Fred Hutch study: Mangling RNA may extend use of immunotherapy drugs

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Fred Hutch computational biologist Robert Bradley. (Fred Hutch Photo)

Experimental compounds that alter RNA boost the effectiveness of immunotherapy drugs against cancer cells and could potentially extend their use to more patients, suggests a study in mice from the Fred Hutchinson Cancer Research Center.

Immunotherapy drugs known as checkpoint inhibitors, which coax the immune system to turn against a tumor, can yield dramatic, life-saving results in some cancer patients.

But many patients do not respond, and the drugs rarely work for some tumor types, such as breast cancer. The new findings may offer a route to increase the number of treatable patients and tumor types.

The findings build on previous work showing that tumors most susceptible to such drugs are also some of the nastiest, most mutated tumor types. Advanced melanoma is a key example. About half of patients with this highly lethal tumor respond to long-term treatment with checkpoint inhibitors.

One reason melanoma is particularly sensitive to such immunotherapy may be that its DNA is a mess — multiple mutations in the tumor cells encode for a suite of abnormal proteins. Small bits of these abnormal proteins end up on the cell surface, where they are recognized as foreign by the immune system.

The drugs act by giving the immune system a boost, increasing its power to recognize and kill cancer cells. The drugs are called “checkpoint inhibitors” because they turn off molecular “checks” on the immune system, ramping up its activity.

“We normally think of mutations as a bad thing,” said Fred Hutch computational biologist Robert Bradley, co-senior author of the paper, in a Fred Hutch news release. “But once a tumor is there, if it has a lot of mutations it can be a good thing, because it lets us use these new, transformative therapies.”

Some researchers are testing whether drugs that cause DNA damage similarly make cancer cells more responsive to checkpoint inhibitors. But such an approach has drawbacks, such as the possibility of permanently damaging healthy cells, noted Memorial Sloan Kettering physician-scientist Omar Abdel-Wahab. He is the second co-author on the new report, published Thursday in the journal Cell.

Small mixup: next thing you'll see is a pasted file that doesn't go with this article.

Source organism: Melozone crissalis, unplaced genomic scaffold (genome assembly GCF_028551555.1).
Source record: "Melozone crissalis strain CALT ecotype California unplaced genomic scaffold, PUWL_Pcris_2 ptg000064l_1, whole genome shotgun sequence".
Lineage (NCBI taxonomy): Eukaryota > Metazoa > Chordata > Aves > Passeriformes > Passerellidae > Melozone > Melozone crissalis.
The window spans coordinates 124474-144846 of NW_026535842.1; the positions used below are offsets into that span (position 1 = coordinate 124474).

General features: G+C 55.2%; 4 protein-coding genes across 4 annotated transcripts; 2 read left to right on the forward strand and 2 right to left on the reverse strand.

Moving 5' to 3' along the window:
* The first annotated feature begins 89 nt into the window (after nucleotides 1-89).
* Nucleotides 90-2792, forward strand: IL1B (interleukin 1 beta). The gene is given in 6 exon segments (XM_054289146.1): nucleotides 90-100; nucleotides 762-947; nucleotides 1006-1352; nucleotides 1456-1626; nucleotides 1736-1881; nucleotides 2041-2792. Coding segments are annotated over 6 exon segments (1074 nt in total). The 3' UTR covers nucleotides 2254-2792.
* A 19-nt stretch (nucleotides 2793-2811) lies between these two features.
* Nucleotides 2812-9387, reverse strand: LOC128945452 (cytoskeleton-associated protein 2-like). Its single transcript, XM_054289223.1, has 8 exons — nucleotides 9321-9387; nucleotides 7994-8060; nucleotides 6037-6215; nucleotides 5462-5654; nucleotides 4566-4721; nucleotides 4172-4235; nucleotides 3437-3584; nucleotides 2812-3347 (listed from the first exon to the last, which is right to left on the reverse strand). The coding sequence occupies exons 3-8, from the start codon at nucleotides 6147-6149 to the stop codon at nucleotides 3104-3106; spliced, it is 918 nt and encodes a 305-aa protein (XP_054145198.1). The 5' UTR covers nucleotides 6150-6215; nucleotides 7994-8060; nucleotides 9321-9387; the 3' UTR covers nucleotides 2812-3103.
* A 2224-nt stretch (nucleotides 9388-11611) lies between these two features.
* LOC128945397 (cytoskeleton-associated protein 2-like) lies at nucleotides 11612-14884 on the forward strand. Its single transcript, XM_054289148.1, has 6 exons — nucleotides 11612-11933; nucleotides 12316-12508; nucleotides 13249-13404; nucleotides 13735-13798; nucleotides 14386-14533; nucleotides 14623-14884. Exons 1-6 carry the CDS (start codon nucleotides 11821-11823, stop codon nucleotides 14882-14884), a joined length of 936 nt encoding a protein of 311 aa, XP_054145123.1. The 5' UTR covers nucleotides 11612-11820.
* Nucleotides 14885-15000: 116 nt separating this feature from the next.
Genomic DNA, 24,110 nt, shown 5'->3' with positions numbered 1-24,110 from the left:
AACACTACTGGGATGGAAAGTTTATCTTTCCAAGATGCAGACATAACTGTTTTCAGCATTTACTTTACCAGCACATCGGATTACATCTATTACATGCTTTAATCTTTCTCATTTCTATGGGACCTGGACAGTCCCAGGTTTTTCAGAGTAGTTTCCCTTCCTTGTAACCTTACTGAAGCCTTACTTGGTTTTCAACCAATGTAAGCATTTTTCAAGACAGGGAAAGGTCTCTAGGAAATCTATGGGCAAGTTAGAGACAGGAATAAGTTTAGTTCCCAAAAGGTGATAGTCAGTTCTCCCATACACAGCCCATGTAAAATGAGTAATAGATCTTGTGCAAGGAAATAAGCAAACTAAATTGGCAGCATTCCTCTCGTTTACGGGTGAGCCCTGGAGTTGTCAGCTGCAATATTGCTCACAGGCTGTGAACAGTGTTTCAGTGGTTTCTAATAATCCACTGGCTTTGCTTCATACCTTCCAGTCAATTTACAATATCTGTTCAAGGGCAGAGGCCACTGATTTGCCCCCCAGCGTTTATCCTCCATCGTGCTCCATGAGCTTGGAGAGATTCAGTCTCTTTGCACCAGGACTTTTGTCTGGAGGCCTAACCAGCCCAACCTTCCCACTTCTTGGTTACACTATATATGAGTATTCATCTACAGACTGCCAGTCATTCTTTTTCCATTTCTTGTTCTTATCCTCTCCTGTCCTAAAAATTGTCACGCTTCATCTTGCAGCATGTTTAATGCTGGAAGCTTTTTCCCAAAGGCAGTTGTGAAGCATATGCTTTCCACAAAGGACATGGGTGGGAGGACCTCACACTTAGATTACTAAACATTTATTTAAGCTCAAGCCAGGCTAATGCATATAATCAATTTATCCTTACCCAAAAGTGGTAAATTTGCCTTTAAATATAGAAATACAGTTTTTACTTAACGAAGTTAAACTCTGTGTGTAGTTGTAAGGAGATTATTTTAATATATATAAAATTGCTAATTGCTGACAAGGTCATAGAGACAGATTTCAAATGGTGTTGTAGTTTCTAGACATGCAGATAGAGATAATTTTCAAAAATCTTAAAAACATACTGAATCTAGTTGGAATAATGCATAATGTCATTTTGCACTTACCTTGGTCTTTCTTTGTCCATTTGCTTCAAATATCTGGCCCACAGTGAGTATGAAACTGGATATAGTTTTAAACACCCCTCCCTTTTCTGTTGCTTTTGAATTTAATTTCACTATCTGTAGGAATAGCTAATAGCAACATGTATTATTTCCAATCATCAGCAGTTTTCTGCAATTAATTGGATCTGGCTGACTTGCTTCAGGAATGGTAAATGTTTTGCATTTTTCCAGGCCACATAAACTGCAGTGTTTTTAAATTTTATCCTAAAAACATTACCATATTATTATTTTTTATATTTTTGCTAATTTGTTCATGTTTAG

In the new study, Bradley and Abel-Wahab turned to RNA, made famous during the pandemic as the building block for the Pfizer and Moderna vaccines. RNA serves as an intermediary between DNA in the production of proteins.

Change the sequence of an RNA molecule and you’ll end up with changes to the protein it encodes. But unlike DNA, RNA is short-lived, so the changes are transient.

Some experimental compounds are known to yield changes in RNA sequences throughout a cell, including two that were the focus of the new study, indisulam and MS023.

The researchers found that indisulam and MS023 induced the production of aberrant proteins by cancer cells, fostering recognition by immune cells. This recognition occurred through a suite of aberrant bits of protein present on the surface of the cells.

In a key experiment, the researchers tested indisulam in mice implanted with a tumor cell type that does not normally respond to checkpoint inhibitors. When they applied indisulam to the mice, tumor growth slowed substantially in response to a checkpoint inhibitor.

The new compounds appear to work by disrupting a tiny cellular machine called the spliceosome, which is involved in accurate production of RNA.

Both drugs are similar to other drugs that do not appear to be toxic in early human studies. The lack of toxicity bodes well for combining the compounds together with immunotherapies for clinical testing in humans, said the researchers, though more preclinical studies are needed.

The researchers are seeking a commercial partner to help move the findings toward the clinic.